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TIFF 2017: Downrange Review

Midnight Madness

Japanese director Ryûhei Kitamura has crafted a bloody and relentless exercise in perseverance with his latest film, Downrange.  In an interview (coming soon) with Dork Shelf, Kitamura explained that he wants all of his films to feature people fighting back no matter what.  That is quite clear in Downrange.

The setup for the film is simple: six friends on a road trip get a flat tire and things quickly escalate from there.   What makes this movie scary is the fact that this situation could possibly happen to anyone.  The six friends must stay alive as someone is attempting to pick them off one at a time from a distance.  There’s no backstory for the villain of this story.  He is faceless for the majority of the film and our heroes simply have to survive his attacks in the scorching sun without the luxuries of protection or shade.

There’s no need for zombies, or other supernatural foes in this film.  The tension and scares come from the fact that the group is stranded and facing off against an enemy they can’t reason with or even see.  This makes our six heroes immediately sympathetic and the audience immediately ill-at-ease.  Downrange is an endurance test for the characters and the audience as the camera placement in most scenes makes you feel like you’re trying to survive with the group.  There are very few moments where you’ll feel the group is safe enough to take some time and rest which helps keep the action going the full 90 minutes.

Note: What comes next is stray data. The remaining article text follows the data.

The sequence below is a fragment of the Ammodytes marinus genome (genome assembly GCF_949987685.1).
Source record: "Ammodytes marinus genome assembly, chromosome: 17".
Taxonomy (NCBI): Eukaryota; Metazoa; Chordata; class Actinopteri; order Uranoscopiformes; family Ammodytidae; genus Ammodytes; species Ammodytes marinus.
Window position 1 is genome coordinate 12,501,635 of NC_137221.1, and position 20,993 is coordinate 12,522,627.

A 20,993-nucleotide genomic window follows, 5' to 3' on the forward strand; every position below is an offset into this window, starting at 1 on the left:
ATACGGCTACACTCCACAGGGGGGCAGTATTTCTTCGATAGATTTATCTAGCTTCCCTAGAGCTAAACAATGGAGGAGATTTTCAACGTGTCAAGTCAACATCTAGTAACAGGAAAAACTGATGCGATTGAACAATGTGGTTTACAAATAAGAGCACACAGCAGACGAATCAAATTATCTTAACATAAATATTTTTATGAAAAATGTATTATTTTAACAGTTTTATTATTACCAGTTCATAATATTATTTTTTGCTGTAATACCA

It’s truly something that Ryûhei Kitamura and his cast are able to take the audience on such a thrill ride even though most of the film takes place in only one location.  From the first kill to the last, fans will be satisfied by the creative ways the kills are staged and by the cathartic character moments that the actors bring to life.


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